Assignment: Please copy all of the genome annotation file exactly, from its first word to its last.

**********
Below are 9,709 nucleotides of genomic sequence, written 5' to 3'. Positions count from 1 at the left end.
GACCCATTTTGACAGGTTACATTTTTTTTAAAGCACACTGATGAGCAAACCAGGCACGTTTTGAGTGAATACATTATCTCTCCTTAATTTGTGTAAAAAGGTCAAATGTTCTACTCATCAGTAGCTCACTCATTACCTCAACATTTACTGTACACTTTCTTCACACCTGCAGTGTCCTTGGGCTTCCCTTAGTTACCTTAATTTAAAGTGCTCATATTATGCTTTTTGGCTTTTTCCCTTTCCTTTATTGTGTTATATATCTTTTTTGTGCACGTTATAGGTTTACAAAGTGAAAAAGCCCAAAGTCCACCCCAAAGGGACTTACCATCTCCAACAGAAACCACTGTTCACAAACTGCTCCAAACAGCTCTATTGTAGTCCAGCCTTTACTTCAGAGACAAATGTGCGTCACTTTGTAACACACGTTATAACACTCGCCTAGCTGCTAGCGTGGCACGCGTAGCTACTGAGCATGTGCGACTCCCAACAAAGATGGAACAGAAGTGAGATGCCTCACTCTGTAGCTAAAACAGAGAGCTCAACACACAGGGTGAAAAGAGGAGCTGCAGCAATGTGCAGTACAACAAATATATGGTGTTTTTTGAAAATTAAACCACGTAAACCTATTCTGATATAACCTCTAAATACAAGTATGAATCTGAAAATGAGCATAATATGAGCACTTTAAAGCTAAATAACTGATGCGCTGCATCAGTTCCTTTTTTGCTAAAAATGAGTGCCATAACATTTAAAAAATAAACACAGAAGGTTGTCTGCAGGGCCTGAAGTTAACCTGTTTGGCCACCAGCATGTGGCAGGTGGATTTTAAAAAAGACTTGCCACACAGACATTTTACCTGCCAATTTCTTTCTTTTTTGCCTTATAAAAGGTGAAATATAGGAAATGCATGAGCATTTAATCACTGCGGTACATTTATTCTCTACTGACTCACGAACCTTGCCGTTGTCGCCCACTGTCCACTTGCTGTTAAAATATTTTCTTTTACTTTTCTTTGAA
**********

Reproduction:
Below are 9,709 nucleotides of genomic sequence, written 5' to 3'. Positions count from 1 at the left end.
GACCCATTTTGACAGGTTACATTTTTTTTAAAGCACACTGATGAGCAAACCAGGCACGTTTTGAGTGAATACATTATCTCTCCTTAATTTGTGTAAAAAGGTCAAATGTTCTACTCATCAGTAGCTCACTCATTACCTCAACATTTACTGTACACTTTCTTCACACCTGCAGTGTCCTTGGGCTTCCCTTAGTTACCTTAATTTAAAGTGCTCATATTATGCTTTTTGGCTTTTTCCCTTTCCTTTATTGTGTTATATATCTTTTTTGTGCACGTTATAGGTTTACAAAGTGAAAAAGCCCAAAGTCCACCCCAAAGGGACTTACCATCTCCAACAGAAACCACTGTTCACAAACTGCTCCAAACAGCTCTATTGTAGTCCAGCCTTTACTTCAGAGACAAATGTGCGTCACTTTGTAACACACGTTATAACACTCGCCTAGCTGCTAGCGTGGCACGCGTAGCTACTGAGCATGTGCGACTCCCAACAAAGATGGAACAGAAGTGAGATGCCTCACTCTGTAGCTAAAACAGAGAGCTCAACACACAGGGTGAAAAGAGGAGCTGCAGCAATGTGCAGTACAACAAATATATGGTGTTTTTTGAAAATTAAACCACGTAAACCTATTCTGATATAACCTCTAAATACAAGTATGAATCTGAAAATGAGCATAATATGAGCACTTTAAAGCTAAATAACTGATGCGCTGCATCAGTTCCTTTTTTGCTAAAAATGAGTGCCATAACATTTAAAAAATAAACACAGAAGGTTGTCTGCAGGGCCTGAAGTTAACCTGTTTGGCCACCAGCATGTGGCAGGTGGATTTTAAAAAAGACTTGCCACACAGACATTTTACCTGCCAATTTCTTTCTTTTTTGCCTTATAAAAGGTGAAATATAGGAAATGCATGAGCATTTAATCACTGCGGTACATTTATTCTCTACTGACTCACGAACCTTGCCGTTGTCGCCCACTGTCCACTTGCTGTTAAAATATTTTCTTTTACTTTTCTTTGAA